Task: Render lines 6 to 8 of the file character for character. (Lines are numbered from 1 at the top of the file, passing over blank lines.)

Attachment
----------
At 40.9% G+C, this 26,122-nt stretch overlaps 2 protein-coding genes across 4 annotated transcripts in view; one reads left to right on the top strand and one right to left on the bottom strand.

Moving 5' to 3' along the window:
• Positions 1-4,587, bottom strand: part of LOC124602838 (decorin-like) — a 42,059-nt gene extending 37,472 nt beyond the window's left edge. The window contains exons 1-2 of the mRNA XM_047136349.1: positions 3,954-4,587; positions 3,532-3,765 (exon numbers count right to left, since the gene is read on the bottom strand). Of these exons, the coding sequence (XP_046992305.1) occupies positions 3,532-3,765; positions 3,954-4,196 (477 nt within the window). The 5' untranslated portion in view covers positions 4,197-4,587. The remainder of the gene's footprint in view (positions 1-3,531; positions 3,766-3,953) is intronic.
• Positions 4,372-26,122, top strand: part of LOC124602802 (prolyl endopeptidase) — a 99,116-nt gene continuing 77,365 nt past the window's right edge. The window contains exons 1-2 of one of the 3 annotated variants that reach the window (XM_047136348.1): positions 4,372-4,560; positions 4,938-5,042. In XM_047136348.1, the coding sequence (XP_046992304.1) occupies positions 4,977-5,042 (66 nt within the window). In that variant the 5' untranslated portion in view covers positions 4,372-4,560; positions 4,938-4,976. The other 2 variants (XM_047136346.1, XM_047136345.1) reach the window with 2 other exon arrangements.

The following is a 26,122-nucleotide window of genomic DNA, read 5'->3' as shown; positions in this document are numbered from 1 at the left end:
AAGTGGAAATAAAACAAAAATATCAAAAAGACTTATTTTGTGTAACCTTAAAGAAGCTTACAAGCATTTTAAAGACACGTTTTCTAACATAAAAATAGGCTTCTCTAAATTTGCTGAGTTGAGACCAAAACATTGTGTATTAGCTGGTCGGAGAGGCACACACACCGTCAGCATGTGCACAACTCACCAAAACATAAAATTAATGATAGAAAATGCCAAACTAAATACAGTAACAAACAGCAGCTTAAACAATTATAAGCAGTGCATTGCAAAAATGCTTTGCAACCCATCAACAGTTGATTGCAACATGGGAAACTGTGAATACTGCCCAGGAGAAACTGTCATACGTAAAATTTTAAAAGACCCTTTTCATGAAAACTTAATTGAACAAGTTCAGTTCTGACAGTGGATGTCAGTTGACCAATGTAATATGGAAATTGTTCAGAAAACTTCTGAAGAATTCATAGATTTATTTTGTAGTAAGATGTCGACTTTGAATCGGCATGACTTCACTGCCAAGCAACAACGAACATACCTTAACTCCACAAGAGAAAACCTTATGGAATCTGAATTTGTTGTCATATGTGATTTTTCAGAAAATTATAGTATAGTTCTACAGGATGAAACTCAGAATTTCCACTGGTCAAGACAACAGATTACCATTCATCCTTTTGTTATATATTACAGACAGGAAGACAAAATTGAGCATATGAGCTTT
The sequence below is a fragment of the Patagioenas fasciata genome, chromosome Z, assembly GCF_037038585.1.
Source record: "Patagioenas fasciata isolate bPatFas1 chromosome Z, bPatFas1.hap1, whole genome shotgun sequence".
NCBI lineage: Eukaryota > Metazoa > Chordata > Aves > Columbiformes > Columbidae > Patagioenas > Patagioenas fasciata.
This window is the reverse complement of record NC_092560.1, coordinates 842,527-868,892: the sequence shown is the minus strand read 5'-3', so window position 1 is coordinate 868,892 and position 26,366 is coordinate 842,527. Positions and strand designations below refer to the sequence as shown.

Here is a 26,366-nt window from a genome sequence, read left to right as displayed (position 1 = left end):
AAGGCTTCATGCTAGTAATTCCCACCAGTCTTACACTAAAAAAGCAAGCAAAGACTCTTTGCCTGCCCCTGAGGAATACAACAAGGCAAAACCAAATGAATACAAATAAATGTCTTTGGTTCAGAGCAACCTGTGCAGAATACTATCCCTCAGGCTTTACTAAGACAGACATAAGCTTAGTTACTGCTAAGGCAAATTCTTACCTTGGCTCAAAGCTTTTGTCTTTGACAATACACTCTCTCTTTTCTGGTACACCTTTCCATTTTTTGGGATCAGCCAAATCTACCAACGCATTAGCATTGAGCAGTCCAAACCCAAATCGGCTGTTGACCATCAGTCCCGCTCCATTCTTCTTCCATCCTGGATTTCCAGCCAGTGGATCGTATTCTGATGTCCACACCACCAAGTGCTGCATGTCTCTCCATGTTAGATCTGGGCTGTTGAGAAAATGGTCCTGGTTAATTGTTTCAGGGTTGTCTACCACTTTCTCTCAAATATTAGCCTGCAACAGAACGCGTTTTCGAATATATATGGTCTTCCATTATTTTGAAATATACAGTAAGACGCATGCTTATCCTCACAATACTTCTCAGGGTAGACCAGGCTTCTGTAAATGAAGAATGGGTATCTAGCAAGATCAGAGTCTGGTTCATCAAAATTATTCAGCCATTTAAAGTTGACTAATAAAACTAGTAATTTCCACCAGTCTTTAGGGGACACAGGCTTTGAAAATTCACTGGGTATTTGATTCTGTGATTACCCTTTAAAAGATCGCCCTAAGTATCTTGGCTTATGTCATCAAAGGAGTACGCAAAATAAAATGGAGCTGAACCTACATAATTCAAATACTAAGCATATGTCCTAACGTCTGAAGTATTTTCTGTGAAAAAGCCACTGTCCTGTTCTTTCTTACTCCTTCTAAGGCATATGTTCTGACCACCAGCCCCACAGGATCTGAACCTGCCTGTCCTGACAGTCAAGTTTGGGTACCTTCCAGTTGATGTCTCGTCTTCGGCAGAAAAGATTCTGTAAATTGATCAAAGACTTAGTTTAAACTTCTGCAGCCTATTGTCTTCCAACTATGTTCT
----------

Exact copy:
AAGTGGAAATAAAACAAAAATATCAAAAAGACTTATTTTGTGTAACCTTAAAGAAGCTTACAAGCATTTTAAAGACACGTTTTCTAACATAAAAATAGGCTTCTCTAAATTTGCTGAGTTGAGACCAAAACATTGTGTATTAGCTGGTCGGAGAGGCACACACACCGTCAGCATGTGCACAACTCACCAAAACATAAAATTAATGATAGAAAATGCCAAACTAAATACAGTAACAAACAGCAGCTTAAACAATTATAAGCAGTGCATTGCAAAAATGCTTTGCAACCCATCAACAGTTGATTGCAACATGGGAAACTGTGAATACTGCCCAGGAGAAACTGTCATACGTAAAATTTTAAAAGACCCTTTTCATGAAAACTTAATTGAACAAGTTCAGTTCTGACAGTGGATGTCAGTTGACCAATGTAATATGGAAATTGTTCAGAAAACTTCTGAAGAATTCATAGATTTATTTTGTAGTAAGATGTCGACTTTGAATCGGCATGACTTCACTGCCAAGCAACAACGAACATACCTTAACTCCACAAGAGAAAACCTTATGGAATCTGAATTTGTTGTCATATGTGATTTTTCAGAAAATTATAGTATAGTTCTACAGGATGAAACTCAGAATTTCCACTGGTCAAGACAACAGATTACCATTCATCCTTTTGTTATATATTACAGACAGGAAGACAAAATTGAGCATATGAGCTTT
The sequence below is a fragment of the Patagioenas fasciata genome, chromosome Z, assembly GCF_037038585.1.
Source record: "Patagioenas fasciata isolate bPatFas1 chromosome Z, bPatFas1.hap1, whole genome shotgun sequence".